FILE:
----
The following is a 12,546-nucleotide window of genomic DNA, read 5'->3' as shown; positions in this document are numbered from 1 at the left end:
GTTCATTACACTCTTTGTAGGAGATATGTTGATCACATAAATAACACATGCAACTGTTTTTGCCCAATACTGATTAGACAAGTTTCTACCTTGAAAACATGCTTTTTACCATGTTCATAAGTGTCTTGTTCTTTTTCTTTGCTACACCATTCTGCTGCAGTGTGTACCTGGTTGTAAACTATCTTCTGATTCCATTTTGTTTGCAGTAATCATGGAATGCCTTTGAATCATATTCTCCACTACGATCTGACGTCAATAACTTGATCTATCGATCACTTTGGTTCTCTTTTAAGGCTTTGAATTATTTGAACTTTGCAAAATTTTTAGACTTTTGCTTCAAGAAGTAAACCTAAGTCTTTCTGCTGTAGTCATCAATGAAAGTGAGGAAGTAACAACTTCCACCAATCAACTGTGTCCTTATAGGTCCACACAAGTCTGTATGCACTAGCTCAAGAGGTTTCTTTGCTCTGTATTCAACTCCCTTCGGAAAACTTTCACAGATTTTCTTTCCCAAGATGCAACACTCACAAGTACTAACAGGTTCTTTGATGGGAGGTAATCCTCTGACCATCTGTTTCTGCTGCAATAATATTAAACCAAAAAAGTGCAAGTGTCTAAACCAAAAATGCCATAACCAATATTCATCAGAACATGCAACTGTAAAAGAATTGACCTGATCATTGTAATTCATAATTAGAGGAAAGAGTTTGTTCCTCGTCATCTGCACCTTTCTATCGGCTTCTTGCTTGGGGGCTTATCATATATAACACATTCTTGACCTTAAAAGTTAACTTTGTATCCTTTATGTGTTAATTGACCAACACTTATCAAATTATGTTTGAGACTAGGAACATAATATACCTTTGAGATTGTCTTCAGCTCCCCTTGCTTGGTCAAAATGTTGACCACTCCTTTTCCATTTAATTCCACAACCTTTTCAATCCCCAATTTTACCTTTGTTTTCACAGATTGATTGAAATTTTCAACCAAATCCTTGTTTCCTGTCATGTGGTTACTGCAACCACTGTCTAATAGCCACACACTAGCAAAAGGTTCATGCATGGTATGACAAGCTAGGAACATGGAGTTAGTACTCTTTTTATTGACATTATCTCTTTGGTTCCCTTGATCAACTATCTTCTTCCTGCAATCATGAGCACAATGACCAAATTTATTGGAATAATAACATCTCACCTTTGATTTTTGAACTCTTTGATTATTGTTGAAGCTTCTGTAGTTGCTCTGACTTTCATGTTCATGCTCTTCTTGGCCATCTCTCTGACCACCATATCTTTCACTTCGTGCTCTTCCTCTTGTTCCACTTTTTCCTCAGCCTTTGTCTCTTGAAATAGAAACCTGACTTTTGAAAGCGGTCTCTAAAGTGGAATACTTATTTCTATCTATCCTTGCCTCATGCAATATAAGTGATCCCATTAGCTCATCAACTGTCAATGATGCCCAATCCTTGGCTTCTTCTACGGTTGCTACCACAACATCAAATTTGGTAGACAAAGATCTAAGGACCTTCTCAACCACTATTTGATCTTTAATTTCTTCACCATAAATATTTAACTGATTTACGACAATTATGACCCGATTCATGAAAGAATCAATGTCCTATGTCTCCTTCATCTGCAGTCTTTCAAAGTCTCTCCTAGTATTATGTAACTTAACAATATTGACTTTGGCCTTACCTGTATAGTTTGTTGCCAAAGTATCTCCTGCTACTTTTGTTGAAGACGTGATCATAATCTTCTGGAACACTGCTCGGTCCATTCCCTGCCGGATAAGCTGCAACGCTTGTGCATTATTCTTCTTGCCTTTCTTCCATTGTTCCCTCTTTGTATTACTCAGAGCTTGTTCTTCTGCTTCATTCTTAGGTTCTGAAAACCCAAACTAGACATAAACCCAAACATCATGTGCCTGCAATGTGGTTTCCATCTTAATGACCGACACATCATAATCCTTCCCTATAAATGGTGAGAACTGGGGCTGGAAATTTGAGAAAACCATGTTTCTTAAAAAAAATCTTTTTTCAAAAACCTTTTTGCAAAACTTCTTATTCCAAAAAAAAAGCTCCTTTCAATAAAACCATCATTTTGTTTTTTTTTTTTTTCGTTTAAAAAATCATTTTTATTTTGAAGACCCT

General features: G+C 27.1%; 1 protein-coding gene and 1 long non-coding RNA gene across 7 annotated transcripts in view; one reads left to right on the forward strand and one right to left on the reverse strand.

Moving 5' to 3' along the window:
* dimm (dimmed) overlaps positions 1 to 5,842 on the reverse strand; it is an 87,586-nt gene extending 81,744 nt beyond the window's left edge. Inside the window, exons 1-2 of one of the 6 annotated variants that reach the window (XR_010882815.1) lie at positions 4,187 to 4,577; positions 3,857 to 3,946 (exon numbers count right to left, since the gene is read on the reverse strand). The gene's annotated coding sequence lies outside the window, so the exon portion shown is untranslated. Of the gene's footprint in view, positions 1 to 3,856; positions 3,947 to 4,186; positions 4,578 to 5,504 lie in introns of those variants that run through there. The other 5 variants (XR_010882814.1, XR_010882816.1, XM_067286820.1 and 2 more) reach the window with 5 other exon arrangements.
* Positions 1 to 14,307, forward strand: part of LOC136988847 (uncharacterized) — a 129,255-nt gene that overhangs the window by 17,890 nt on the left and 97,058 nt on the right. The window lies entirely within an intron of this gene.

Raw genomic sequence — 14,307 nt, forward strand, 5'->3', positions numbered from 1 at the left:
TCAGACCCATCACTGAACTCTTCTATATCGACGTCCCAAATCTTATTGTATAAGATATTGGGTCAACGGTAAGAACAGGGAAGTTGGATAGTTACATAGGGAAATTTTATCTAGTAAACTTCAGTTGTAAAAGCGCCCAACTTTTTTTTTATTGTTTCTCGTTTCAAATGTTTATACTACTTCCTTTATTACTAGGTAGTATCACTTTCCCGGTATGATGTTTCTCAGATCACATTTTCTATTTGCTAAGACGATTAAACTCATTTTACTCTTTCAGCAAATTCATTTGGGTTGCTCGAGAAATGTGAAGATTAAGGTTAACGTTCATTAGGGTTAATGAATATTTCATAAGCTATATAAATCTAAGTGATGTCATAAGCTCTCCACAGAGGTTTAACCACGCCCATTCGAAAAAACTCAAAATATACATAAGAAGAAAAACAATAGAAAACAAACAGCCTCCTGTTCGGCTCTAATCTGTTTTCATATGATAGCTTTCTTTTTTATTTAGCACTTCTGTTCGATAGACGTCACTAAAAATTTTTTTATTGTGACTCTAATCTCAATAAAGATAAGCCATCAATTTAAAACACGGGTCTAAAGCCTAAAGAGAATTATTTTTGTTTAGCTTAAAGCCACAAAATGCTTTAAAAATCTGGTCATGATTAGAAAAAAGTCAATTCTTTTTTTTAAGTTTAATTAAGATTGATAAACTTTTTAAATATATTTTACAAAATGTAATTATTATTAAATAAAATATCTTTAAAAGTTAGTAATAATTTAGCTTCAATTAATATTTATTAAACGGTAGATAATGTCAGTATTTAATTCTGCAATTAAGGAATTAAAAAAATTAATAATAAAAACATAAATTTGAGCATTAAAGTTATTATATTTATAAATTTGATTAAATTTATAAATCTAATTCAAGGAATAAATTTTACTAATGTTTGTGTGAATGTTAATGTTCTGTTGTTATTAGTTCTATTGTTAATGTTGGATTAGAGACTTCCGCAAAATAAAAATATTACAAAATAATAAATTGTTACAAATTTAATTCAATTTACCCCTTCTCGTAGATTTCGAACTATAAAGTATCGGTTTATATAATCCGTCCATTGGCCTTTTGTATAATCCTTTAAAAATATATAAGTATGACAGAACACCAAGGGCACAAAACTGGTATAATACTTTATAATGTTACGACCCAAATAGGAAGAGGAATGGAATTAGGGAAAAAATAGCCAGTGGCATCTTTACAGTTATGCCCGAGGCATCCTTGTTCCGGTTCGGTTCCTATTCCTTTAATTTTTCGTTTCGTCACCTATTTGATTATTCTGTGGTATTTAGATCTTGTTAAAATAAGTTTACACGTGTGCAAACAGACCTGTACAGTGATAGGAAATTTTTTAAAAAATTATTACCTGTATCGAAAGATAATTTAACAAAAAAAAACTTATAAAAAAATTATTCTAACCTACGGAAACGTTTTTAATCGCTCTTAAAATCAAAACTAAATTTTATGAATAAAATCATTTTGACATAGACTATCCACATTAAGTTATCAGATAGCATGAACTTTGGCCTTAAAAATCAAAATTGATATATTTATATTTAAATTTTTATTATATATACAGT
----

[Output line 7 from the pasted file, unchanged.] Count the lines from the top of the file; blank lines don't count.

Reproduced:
Raw genomic sequence — 14,307 nt, forward strand, 5'->3', positions numbered from 1 at the left: